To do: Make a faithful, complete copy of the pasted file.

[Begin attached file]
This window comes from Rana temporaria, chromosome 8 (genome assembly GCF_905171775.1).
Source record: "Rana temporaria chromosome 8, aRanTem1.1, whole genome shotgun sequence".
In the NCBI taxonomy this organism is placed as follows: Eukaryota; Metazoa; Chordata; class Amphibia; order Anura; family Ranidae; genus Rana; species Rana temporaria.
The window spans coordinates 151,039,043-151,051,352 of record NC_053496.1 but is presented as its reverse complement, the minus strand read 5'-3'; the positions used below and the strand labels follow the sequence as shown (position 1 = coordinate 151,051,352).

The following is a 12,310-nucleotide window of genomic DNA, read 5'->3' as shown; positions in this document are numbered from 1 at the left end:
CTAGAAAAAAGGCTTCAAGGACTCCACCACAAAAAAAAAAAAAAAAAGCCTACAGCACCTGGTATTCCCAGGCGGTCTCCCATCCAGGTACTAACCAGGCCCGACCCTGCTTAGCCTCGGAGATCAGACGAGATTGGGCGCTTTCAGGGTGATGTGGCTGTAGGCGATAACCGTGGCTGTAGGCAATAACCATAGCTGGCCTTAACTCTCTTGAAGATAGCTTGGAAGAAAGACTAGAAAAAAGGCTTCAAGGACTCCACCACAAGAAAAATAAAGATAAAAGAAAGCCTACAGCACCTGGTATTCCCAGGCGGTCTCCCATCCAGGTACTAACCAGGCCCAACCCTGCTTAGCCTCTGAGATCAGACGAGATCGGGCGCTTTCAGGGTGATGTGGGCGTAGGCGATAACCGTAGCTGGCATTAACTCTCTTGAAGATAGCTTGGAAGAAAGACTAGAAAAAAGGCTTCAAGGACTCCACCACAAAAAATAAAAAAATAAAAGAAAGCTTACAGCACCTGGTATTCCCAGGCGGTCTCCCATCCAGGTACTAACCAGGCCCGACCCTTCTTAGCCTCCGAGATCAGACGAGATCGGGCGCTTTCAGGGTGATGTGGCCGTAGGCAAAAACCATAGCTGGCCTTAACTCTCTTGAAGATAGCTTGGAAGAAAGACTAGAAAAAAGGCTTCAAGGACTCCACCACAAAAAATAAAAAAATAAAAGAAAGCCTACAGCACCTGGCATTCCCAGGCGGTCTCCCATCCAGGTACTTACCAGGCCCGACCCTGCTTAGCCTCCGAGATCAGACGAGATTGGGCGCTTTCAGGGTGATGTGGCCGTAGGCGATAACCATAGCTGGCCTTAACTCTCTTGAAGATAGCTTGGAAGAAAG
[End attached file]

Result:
This window comes from Rana temporaria, chromosome 8 (genome assembly GCF_905171775.1).
Source record: "Rana temporaria chromosome 8, aRanTem1.1, whole genome shotgun sequence".
In the NCBI taxonomy this organism is placed as follows: Eukaryota; Metazoa; Chordata; class Amphibia; order Anura; family Ranidae; genus Rana; species Rana temporaria.
The window spans coordinates 151,039,043-151,051,352 of record NC_053496.1 but is presented as its reverse complement, the minus strand read 5'-3'; the positions used below and the strand labels follow the sequence as shown (position 1 = coordinate 151,051,352).

The following is a 12,310-nucleotide window of genomic DNA, read 5'->3' as shown; positions in this document are numbered from 1 at the left end:
CTAGAAAAAAGGCTTCAAGGACTCCACCACAAAAAAAAAAAAAAAAAGCCTACAGCACCTGGTATTCCCAGGCGGTCTCCCATCCAGGTACTAACCAGGCCCGACCCTGCTTAGCCTCGGAGATCAGACGAGATTGGGCGCTTTCAGGGTGATGTGGCTGTAGGCGATAACCGTGGCTGTAGGCAATAACCATAGCTGGCCTTAACTCTCTTGAAGATAGCTTGGAAGAAAGACTAGAAAAAAGGCTTCAAGGACTCCACCACAAGAAAAATAAAGATAAAAGAAAGCCTACAGCACCTGGTATTCCCAGGCGGTCTCCCATCCAGGTACTAACCAGGCCCAACCCTGCTTAGCCTCTGAGATCAGACGAGATCGGGCGCTTTCAGGGTGATGTGGGCGTAGGCGATAACCGTAGCTGGCATTAACTCTCTTGAAGATAGCTTGGAAGAAAGACTAGAAAAAAGGCTTCAAGGACTCCACCACAAAAAATAAAAAAATAAAAGAAAGCTTACAGCACCTGGTATTCCCAGGCGGTCTCCCATCCAGGTACTAACCAGGCCCGACCCTTCTTAGCCTCCGAGATCAGACGAGATCGGGCGCTTTCAGGGTGATGTGGCCGTAGGCAAAAACCATAGCTGGCCTTAACTCTCTTGAAGATAGCTTGGAAGAAAGACTAGAAAAAAGGCTTCAAGGACTCCACCACAAAAAATAAAAAAATAAAAGAAAGCCTACAGCACCTGGCATTCCCAGGCGGTCTCCCATCCAGGTACTTACCAGGCCCGACCCTGCTTAGCCTCCGAGATCAGACGAGATTGGGCGCTTTCAGGGTGATGTGGCCGTAGGCGATAACCATAGCTGGCCTTAACTCTCTTGAAGATAGCTTGGAAGAAAG